1,000 Rabbis Beg U.S. to Help Suffering Refugees

Rabbis from 46 states urge U.S. to accept refugees and not repeat mistakes from darker times

About a 1,000 American rabbis have given their signed consent to a letter requesting all elected officials to open the U.S. immigration door on refugees. The HIAS sponsored letter stated the Rabbis express alarm at the multitude of politicians express their opposition to welcoming refugees. The HIAS is an important Jewish body and deals primarily with refugee issues.

1,000 Rabbis Beg U.S. to Help Suffering Refugees[/tweetthis]

The content of the letter includes the information that from its founding days, the U.S. has provided protection and refuge to the most vulnerable people in the world. In a majority of cases, Jews made up the bulk of refugees. Whether they fled the pogroms which happened in Tzarist Russia, the brutality of the Holocaust or persecution in the erstwhile Soviet Union, or even Iran. The Jews discovered themselves to be safe in the U.S.

It is natural that the signees are alarmed to see such a large number of politicians voicing their opposition when welcoming the refugees.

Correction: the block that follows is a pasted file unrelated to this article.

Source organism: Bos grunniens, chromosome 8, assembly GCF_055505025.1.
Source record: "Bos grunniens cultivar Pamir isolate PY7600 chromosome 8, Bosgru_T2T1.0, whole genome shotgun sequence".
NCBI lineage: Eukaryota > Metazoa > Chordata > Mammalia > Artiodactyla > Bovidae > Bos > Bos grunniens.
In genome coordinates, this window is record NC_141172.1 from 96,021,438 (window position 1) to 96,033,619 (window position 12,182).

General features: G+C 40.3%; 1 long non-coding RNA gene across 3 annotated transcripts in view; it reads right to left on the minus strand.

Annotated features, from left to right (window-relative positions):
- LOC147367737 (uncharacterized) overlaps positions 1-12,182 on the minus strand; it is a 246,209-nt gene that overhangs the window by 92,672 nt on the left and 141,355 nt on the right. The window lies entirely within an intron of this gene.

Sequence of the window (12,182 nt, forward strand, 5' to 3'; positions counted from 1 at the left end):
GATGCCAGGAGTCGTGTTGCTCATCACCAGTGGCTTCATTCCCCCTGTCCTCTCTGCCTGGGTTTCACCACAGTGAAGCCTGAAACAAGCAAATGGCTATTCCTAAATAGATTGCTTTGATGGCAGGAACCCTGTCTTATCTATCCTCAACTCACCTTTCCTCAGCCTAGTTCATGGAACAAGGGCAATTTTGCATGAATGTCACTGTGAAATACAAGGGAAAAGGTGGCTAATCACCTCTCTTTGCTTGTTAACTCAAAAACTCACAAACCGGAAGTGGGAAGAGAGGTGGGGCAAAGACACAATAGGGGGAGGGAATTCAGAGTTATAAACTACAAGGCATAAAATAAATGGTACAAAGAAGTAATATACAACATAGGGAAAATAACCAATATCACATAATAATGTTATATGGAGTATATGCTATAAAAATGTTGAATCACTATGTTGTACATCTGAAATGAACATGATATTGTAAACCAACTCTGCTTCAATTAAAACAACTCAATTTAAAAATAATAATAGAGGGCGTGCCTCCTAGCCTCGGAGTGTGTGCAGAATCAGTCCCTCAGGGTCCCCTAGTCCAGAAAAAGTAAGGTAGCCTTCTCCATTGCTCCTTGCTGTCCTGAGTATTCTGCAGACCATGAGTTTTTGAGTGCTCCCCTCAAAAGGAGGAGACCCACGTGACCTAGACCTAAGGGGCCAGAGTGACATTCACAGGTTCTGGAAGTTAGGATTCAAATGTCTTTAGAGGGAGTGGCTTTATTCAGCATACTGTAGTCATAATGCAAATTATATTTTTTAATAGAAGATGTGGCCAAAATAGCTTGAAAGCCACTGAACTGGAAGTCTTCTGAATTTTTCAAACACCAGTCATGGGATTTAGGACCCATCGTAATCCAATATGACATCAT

Rabbis from 46 states signed in their support in the letter. Many of them were from Washington DC. The shortened version of this letter and the complete list of those who signed it will appear in Politico.

1000 Rabbis Support Refugees 12/4/2015

The letter continues to say that the horrifying Beirut and Paris attacks are cited as the prime reasons to bar entry to those individuals who are victims of terror themselves. The script says further that as Jewish leaders, they perceive this standpoint as a repeat of a darker period in history. The letter then reminds the readers about the Louis ship being turned away by the U.S. in 1939. About 900 Jews were forced to return to Europe, where many were subsequently slaughtered by Nazis. It said in 1939, the U.S. was unable to discern any difference between the enemy and the victims of the enemy. The letter asks the U.S. not to repeat the same mistake.

In this letter, the rabbis urge officials to provide weight to legislation which will resettle the refugees.  It also oppose any action which would effectively or actually stop any funding restrictions for halting the resettlement for any refugee groups.

The letter had the support of a number of influential American rabbis, including Joseph Telushkin, the bestselling author David Ellenson of the New York based Hebrew Union College-Jewish Institute of Religion and Sharon Brous of IKAR, a Jewish organization, was also a signee.


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